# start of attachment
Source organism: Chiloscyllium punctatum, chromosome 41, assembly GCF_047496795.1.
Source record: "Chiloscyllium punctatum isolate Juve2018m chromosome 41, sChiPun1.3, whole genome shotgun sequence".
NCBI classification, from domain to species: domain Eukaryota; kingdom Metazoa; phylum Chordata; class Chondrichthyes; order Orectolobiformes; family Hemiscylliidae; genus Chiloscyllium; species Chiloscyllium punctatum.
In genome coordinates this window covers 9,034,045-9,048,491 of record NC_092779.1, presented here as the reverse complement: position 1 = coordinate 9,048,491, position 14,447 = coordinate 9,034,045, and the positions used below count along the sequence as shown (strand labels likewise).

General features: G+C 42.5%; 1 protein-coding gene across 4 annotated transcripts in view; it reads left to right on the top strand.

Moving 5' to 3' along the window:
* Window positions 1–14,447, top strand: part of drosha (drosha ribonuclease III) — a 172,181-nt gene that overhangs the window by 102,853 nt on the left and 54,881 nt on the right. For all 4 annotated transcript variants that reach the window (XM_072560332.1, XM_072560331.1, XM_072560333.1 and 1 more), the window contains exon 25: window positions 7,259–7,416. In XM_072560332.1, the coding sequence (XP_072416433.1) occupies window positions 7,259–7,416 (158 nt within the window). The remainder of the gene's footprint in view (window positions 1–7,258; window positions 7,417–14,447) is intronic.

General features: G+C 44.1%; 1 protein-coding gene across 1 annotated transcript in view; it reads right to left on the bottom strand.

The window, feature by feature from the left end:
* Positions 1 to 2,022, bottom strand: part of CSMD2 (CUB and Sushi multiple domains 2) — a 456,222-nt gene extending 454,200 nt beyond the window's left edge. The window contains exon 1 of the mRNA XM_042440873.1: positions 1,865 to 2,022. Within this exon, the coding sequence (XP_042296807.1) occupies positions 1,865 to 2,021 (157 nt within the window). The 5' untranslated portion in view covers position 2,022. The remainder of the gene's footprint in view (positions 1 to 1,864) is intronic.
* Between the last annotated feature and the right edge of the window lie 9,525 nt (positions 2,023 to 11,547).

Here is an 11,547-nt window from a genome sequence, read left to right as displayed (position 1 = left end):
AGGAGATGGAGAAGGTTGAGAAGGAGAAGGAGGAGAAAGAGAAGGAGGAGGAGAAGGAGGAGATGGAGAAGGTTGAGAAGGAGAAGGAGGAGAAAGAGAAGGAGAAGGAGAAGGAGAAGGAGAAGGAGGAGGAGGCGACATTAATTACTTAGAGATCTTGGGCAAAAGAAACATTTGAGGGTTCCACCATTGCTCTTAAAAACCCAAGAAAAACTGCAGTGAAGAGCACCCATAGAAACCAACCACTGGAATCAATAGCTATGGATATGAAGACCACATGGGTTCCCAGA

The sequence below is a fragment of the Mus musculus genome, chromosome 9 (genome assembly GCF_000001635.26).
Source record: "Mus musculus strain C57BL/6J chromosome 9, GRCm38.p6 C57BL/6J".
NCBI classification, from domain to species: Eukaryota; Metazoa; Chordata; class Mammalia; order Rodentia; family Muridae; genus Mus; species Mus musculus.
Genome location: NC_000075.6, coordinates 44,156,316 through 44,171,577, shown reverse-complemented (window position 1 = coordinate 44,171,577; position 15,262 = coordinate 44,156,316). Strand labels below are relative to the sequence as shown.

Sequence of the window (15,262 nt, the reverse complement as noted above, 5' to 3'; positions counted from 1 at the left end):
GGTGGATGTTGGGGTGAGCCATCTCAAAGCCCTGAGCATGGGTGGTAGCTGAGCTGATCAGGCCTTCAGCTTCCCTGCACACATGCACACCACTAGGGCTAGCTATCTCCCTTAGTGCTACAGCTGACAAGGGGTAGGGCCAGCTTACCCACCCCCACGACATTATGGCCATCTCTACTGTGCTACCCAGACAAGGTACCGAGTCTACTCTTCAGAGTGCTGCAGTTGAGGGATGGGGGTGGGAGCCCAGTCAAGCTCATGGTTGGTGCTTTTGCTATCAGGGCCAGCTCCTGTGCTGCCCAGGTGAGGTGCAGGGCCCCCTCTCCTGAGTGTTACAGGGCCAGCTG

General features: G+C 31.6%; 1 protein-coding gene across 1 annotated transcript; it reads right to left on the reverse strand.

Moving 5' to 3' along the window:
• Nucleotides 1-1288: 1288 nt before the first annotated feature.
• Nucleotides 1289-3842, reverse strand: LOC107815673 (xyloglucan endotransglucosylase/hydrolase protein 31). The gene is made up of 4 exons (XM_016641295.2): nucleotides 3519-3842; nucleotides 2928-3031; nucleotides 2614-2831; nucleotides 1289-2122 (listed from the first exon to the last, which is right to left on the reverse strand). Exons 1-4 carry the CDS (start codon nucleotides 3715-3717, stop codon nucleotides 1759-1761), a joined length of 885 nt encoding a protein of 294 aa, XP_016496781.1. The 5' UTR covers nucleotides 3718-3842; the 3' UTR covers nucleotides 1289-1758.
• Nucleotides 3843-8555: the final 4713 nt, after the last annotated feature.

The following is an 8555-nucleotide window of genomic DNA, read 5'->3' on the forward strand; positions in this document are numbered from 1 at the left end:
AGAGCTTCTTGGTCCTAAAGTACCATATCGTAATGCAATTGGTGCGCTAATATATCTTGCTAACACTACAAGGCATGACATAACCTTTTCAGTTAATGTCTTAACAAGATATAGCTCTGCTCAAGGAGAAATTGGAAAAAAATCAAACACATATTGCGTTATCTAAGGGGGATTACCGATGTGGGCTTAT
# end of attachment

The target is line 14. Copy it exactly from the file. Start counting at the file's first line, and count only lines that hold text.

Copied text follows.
The sequence below is a fragment of the Mus musculus genome, chromosome 9 (genome assembly GCF_000001635.26).